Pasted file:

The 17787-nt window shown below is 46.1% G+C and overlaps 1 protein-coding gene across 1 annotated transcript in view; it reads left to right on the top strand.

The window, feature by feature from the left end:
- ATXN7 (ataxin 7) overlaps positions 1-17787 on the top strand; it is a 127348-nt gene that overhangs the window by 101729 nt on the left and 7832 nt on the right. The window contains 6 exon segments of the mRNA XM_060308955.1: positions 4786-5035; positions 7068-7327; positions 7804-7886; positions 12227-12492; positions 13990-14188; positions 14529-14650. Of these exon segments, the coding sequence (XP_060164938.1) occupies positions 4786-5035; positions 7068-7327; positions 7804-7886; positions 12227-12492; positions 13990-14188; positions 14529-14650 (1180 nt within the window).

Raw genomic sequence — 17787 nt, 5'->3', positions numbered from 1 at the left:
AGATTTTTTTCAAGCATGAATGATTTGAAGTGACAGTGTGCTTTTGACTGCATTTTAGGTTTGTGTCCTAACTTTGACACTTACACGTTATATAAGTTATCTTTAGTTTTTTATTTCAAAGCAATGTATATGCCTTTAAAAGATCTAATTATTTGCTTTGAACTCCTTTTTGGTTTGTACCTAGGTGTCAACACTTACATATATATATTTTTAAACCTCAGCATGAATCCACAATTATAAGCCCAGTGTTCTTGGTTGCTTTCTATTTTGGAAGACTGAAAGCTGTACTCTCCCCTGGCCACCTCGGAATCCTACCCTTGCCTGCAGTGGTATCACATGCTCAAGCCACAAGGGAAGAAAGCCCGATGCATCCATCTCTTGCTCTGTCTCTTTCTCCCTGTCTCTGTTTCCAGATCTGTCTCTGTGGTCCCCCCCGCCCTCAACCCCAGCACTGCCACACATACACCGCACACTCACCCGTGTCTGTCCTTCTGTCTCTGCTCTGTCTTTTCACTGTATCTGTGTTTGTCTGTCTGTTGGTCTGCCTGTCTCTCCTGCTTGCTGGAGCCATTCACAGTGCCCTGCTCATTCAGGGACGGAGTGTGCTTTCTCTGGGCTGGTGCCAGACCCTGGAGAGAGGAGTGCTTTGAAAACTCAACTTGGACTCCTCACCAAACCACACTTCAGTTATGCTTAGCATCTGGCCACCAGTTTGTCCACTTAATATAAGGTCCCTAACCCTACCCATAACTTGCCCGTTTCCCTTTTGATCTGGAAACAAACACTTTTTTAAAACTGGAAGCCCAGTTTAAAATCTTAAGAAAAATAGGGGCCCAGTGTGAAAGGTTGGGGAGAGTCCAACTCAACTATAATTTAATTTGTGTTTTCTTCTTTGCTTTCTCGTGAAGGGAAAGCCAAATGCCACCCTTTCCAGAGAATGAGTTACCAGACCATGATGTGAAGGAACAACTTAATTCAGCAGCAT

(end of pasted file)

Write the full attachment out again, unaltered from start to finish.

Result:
The 17787-nt window shown below is 46.1% G+C and overlaps 1 protein-coding gene across 1 annotated transcript in view; it reads left to right on the top strand.

The window, feature by feature from the left end:
- ATXN7 (ataxin 7) overlaps positions 1-17787 on the top strand; it is a 127348-nt gene that overhangs the window by 101729 nt on the left and 7832 nt on the right. The window contains 6 exon segments of the mRNA XM_060308955.1: positions 4786-5035; positions 7068-7327; positions 7804-7886; positions 12227-12492; positions 13990-14188; positions 14529-14650. Of these exon segments, the coding sequence (XP_060164938.1) occupies positions 4786-5035; positions 7068-7327; positions 7804-7886; positions 12227-12492; positions 13990-14188; positions 14529-14650 (1180 nt within the window).

Raw genomic sequence — 17787 nt, 5'->3', positions numbered from 1 at the left:
AGATTTTTTTCAAGCATGAATGATTTGAAGTGACAGTGTGCTTTTGACTGCATTTTAGGTTTGTGTCCTAACTTTGACACTTACACGTTATATAAGTTATCTTTAGTTTTTTATTTCAAAGCAATGTATATGCCTTTAAAAGATCTAATTATTTGCTTTGAACTCCTTTTTGGTTTGTACCTAGGTGTCAACACTTACATATATATATTTTTAAACCTCAGCATGAATCCACAATTATAAGCCCAGTGTTCTTGGTTGCTTTCTATTTTGGAAGACTGAAAGCTGTACTCTCCCCTGGCCACCTCGGAATCCTACCCTTGCCTGCAGTGGTATCACATGCTCAAGCCACAAGGGAAGAAAGCCCGATGCATCCATCTCTTGCTCTGTCTCTTTCTCCCTGTCTCTGTTTCCAGATCTGTCTCTGTGGTCCCCCCCGCCCTCAACCCCAGCACTGCCACACATACACCGCACACTCACCCGTGTCTGTCCTTCTGTCTCTGCTCTGTCTTTTCACTGTATCTGTGTTTGTCTGTCTGTTGGTCTGCCTGTCTCTCCTGCTTGCTGGAGCCATTCACAGTGCCCTGCTCATTCAGGGACGGAGTGTGCTTTCTCTGGGCTGGTGCCAGACCCTGGAGAGAGGAGTGCTTTGAAAACTCAACTTGGACTCCTCACCAAACCACACTTCAGTTATGCTTAGCATCTGGCCACCAGTTTGTCCACTTAATATAAGGTCCCTAACCCTACCCATAACTTGCCCGTTTCCCTTTTGATCTGGAAACAAACACTTTTTTAAAACTGGAAGCCCAGTTTAAAATCTTAAGAAAAATAGGGGCCCAGTGTGAAAGGTTGGGGAGAGTCCAACTCAACTATAATTTAATTTGTGTTTTCTTCTTTGCTTTCTCGTGAAGGGAAAGCCAAATGCCACCCTTTCCAGAGAATGAGTTACCAGACCATGATGTGAAGGAACAACTTAATTCAGCAGCAT